The Navy could deploy a second carrier to the Middle East if Trump orders an Iran surge, top admiral says
The Navy could send a second aircraft carrier to the Middle East if President Donald Trump orders a surge of forces to the region, Chief of Naval Operations Adm. Mike Gilday said on Thursday.
Gordon Lubold and Nancy Youssef of the Wall Street Journal first reported the United States is considering sending up to 14,000 troops to the Middle East to deter Iran from attacking U.S. forces and regional allies. The surge forces could include several ships.
I didn't think a movie about World War I would, or even could, remind me of Afghanistan.
Somehow 1917 did, and that's probably the highest praise I can give Sam Mendes' newest war drama: It took a century-old conflict and made it relatable.
An internal investigation spurred by a nude photo scandal shows just how deep sexism runs in the Marine Corps
"I will still have to work harder to get the perception away from peers and seniors that women can't do the job."
Some years ago, a 20-year-old female Marine, a military police officer, was working at a guard shack screening service members and civilians before they entered the base. As a lance corporal, she was new to the job and the duty station, her first in the Marine Corps.
At some point during her shift, a male sergeant on duty drove up. Get in the car, he said, the platoon sergeant needs to see you. She opened the door and got in, believing she was headed to see the enlisted supervisor of her platoon.
Instead, the sergeant drove her to a dark, wooded area on base. It was deserted, no other Marines were around. "Hey, I want a blowjob," the sergeant told her.
"What am I supposed, what do you do as a lance corporal?" she would later recall. "I'm 20 years old ... I'm new at this. You're the only leadership I've ever known, and this is what happens."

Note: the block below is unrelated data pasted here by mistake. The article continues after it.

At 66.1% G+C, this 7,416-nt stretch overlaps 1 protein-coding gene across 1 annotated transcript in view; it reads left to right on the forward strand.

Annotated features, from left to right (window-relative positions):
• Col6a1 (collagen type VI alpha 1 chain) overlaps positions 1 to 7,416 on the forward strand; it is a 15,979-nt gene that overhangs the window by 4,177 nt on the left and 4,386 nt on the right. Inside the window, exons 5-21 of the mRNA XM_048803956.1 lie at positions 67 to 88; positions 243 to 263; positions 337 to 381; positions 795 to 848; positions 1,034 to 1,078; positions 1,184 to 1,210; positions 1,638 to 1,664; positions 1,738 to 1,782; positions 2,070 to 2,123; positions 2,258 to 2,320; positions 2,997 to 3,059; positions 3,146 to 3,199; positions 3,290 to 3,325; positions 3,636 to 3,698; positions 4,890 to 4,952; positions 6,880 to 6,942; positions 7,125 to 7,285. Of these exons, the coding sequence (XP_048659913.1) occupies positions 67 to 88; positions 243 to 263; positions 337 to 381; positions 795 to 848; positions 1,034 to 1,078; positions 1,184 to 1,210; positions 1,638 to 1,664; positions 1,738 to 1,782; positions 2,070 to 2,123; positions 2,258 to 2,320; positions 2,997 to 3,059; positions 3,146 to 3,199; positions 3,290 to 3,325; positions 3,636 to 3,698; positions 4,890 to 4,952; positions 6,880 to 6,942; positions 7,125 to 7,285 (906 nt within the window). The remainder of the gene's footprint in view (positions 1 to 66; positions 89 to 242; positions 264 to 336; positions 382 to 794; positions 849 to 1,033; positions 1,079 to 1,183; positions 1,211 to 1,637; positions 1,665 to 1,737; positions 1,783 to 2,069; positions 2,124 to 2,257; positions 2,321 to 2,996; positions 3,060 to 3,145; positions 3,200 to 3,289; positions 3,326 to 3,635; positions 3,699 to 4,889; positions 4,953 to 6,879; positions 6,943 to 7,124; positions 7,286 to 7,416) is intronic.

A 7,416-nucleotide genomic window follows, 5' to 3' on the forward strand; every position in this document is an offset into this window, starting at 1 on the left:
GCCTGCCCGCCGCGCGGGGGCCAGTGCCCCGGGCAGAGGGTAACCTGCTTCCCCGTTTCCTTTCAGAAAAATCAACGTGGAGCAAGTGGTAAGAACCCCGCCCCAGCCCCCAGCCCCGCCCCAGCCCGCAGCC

She looked at him, then got out of the car and walked away. The sergeant drove up next to her and tried to play it off as a prank. "I'm just fucking with you," he said. "It's not a big deal."
It was one story among hundreds of others shared by Marines for a study initiated in July 2017 by the Marine Corps Center for Advanced Operational Culture Learning (CAOCL). Finalized in March 2018, the center's report was quietly published to its website in September 2019 with little fanfare.
The culture of the Marine Corps is ripe for analysis. A 2015 Rand Corporation study found that women felt far more isolated among men in the Corps, while the Pentagon's Office of People Analytics noted in 2018 that female Marines rated hostility toward them as "significantly higher" than their male counterparts.
But the center's report, Marines' Perspectives on Various Aspects of Marine Corps Organizational Culture, offers a proverbial wakeup call to leaders, particularly when paired alongside previous studies, since it was commissioned by the Marine Corps itself in the wake of a nude photo sharing scandal that rocked the service in 2017.
The scandal, researchers found, was merely a symptom of a much larger problem.